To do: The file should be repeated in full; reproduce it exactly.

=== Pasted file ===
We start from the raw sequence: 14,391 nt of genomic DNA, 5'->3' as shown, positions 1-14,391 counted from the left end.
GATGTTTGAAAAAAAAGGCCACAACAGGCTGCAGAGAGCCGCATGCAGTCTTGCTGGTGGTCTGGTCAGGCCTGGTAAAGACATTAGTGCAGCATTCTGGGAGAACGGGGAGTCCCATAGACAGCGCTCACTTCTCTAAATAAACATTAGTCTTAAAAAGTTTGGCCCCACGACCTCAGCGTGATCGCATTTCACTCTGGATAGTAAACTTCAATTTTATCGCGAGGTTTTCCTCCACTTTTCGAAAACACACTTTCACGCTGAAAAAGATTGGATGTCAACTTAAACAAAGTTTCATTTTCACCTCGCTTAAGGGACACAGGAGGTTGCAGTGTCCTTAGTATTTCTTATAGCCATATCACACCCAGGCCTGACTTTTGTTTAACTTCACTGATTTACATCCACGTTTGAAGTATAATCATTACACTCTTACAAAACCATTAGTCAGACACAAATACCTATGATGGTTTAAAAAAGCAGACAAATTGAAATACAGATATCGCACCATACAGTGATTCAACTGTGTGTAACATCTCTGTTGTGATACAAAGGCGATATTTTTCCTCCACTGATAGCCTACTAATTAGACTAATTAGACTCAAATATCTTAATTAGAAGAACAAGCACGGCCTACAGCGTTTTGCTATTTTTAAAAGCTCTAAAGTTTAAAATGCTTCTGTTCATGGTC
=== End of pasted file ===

We start from the raw sequence: 14,391 nt of genomic DNA, 5'->3' as shown, positions 1-14,391 counted from the left end.
GATGTTTGAAAAAAAAGGCCACAACAGGCTGCAGAGAGCCGCATGCAGTCTTGCTGGTGGTCTGGTCAGGCCTGGTAAAGACATTAGTGCAGCATTCTGGGAGAACGGGGAGTCCCATAGACAGCGCTCACTTCTCTAAATAAACATTAGTCTTAAAAAGTTTGGCCCCACGACCTCAGCGTGATCGCATTTCACTCTGGATAGTAAACTTCAATTTTATCGCGAGGTTTTCCTCCACTTTTCGAAAACACACTTTCACGCTGAAAAAGATTGGATGTCAACTTAAACAAAGTTTCATTTTCACCTCGCTTAAGGGACACAGGAGGTTGCAGTGTCCTTAGTATTTCTTATAGCCATATCACACCCAGGCCTGACTTTTGTTTAACTTCACTGATTTACATCCACGTTTGAAGTATAATCATTACACTCTTACAAAACCATTAGTCAGACACAAATACCTATGATGGTTTAAAAAAGCAGACAAATTGAAATACAGATATCGCACCATACAGTGATTCAACTGTGTGTAACATCTCTGTTGTGATACAAAGGCGATATTTTTCCTCCACTGATAGCCTACTAATTAGACTAATTAGACTCAAATATCTTAATTAGAAGAACAAGCACGGCCTACAGCGTTTTGCTATTTTTAAAAGCTCTAAAGTTTAAAATGCTTCTGTTCATGGTC